Martin Horne removes the bagels from their boiling water dunk. Photo by Angela King-Horne

During the pandemic, with more time at home and in the kitchen, my 17-year-old-son Martin has really gotten into baking bread. He’s grown up in a house where I regularly baked yeast bread and sourdough baguettes as well as quick breads, so it has been good to see his interest grow, not to mention receiving the benefits of his new hobby. It feels like a reward for all the time I included the kids in the kitchen – Martin and his two siblings – while I was baking or making meals. I’d set them up in the learning tower in the kitchen and give them a food preparation task. Things took longer and required oversight and constant attention, but Martin’s delicious baked goods these days are evidence that it was well worth it.

Right now, home kitchens are popular spots. With more time at home, and perhaps a greater concern for good nutrition and staying healthy, lots of us are cooking, and baking, more than ever. In the pandemic’s early days, flour was as hard to find as toilet paper and hand sanitizer. And people are having such fun baking, some are making extra to sell. I’ve seen signs and tables at the end of driveways with baked goods for sale, and a friend of my daughter’s, a college student who is at home doing online classes this semester, has been baking, selling and delivering scones around town. It is hopeful to see the opportunities and learning that are coming out of this time of crisis.

A few months ago, Martin mentioned wanting to make bagels. I had not made bagels in a long time, and though I had a recipe that I recall worked well, I looked around online for another and happened to find one called “Martin’s Bagels”! Apparently, the head baker at King Arthur Flour is also named Martin. It was a no brainer – my good experiences with King Arthur’s recipes, coupled with the name of this recipe, meant that clearly this was the bagel recipe for my Martin to try out!

Martin Horne checks his bagels as they bake. Photo by Angela King-Horne

Martin has always had a meticulous personality, so I can see how baking – with its precise measurements and specific instructions – attracts him more than other kinds of cooking. Seven months into this pandemic, he has now made batches of bagels numerous times.

Making bagels is definitely a time commitment; the poolish (a bread-baking pre-ferment) alone needs up to eight hours to rest – the longer it rests, the better the flavor – and there are still steps to shape and boil the bagels. But I think, if you are going to take on making bagels, it is worth giving it the time. These bagels have the taste and texture of those at a good New York City bagel shop. Time, attention and effort will reap you the reward of these delicious Martin’s Bagels, too.  — ANGELA KING-HORNE, Pownal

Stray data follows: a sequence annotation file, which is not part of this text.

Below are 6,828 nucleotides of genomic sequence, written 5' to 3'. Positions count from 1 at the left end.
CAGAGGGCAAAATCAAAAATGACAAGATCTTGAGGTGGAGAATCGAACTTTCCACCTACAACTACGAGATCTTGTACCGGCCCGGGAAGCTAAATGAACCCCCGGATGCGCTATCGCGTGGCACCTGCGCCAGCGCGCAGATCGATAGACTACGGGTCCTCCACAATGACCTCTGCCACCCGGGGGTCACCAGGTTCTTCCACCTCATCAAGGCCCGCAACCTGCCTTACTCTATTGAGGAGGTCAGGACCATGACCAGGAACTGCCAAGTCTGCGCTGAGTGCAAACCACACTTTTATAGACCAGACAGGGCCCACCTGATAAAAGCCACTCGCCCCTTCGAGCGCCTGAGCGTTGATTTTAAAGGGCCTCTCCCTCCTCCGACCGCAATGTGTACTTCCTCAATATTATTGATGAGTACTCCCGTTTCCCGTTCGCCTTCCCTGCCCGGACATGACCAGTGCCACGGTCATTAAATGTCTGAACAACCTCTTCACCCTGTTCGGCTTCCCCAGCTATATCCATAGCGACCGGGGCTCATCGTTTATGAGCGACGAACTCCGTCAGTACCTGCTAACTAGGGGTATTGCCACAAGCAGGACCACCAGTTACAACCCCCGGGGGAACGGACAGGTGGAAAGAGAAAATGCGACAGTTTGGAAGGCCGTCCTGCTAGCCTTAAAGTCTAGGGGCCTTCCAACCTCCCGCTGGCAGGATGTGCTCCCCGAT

The finished bagels cool on the counter, presumably awaiting cream cheese. Photo by Angela King-Horne

Martin’s Bagels

Recipe courtesy of King Arthur Flour.

Yields 12 bagels

POOLISH:
1 ½ cups + 2 tablespoons all-purpose flour
¼ teaspoon yeast
¾ cup + 2 tablespoons warm water

DOUGH:
1 ½ cups warm water
5 ½ cups all-purpose flour
2 ¾ teaspoon salt
¾ teaspoon yeast

WATER BATH:
2 tablespoons barley malt syrup or brown sugar
1 tablespoon salt

TOPPINGS:
Sesame seeds, coarse salt, dehydrated onion, poppy seeds

To make the poolish: In a medium bowl, stir together the flour and yeast, add the water and mix to smooth. Cover and let rest at room temperature for 2 to 8 hours. Remember – more time yields more flavor!

To make the dough: In a large mixing bowl, combine the poolish with the water, mix by hand to break up the poolish; add the flour, salt and yeast, and stir by hand until dough forms a cohesive, shaggy mass. Resist the urge to add more flour.

Place the dough in a bowl, cover and let rest for 2 hours; stretch and fold dough over into itself 3 or 4 times in the bowl after the first hour. Then without touching dough again after the second hour, place the bowl in refrigerator overnight, for 8-12 hours.

The next day, remove the dough from the refrigerator and let it stand for 2 hours at room temperature; divide the dough into 12 pieces; shape each into a ball and place on floured surface to rest for 15-30 minutes; use a finger to poke a hole in middle of each ball, and expand the hole to 2-3 inches in diameter. Return the formed bagels to the floured surface, let rest for another 20-30 minutes.

Preheat the oven to 475 degrees F, place a baking stone on the middle rack.

Place 4 inches of water in a shallow pan or pot, add barley syrup or sugar, bring to boil; place 3 bagels at a time in the water, boil 30 seconds on 1 side, flip over and boil 60-90 seconds on other side; drip dry, put on parchment paper and sprinkle any toppings you like on the bagels. Place the parchment on the stone in the oven. Bake until brown and firm, 20-25 minutes.


Only subscribers are eligible to post comments. Please subscribe or to participate in the conversation. Here’s why.

Use the form below to reset your password. When you've submitted your account email, we will send an email with a reset code.

filed under: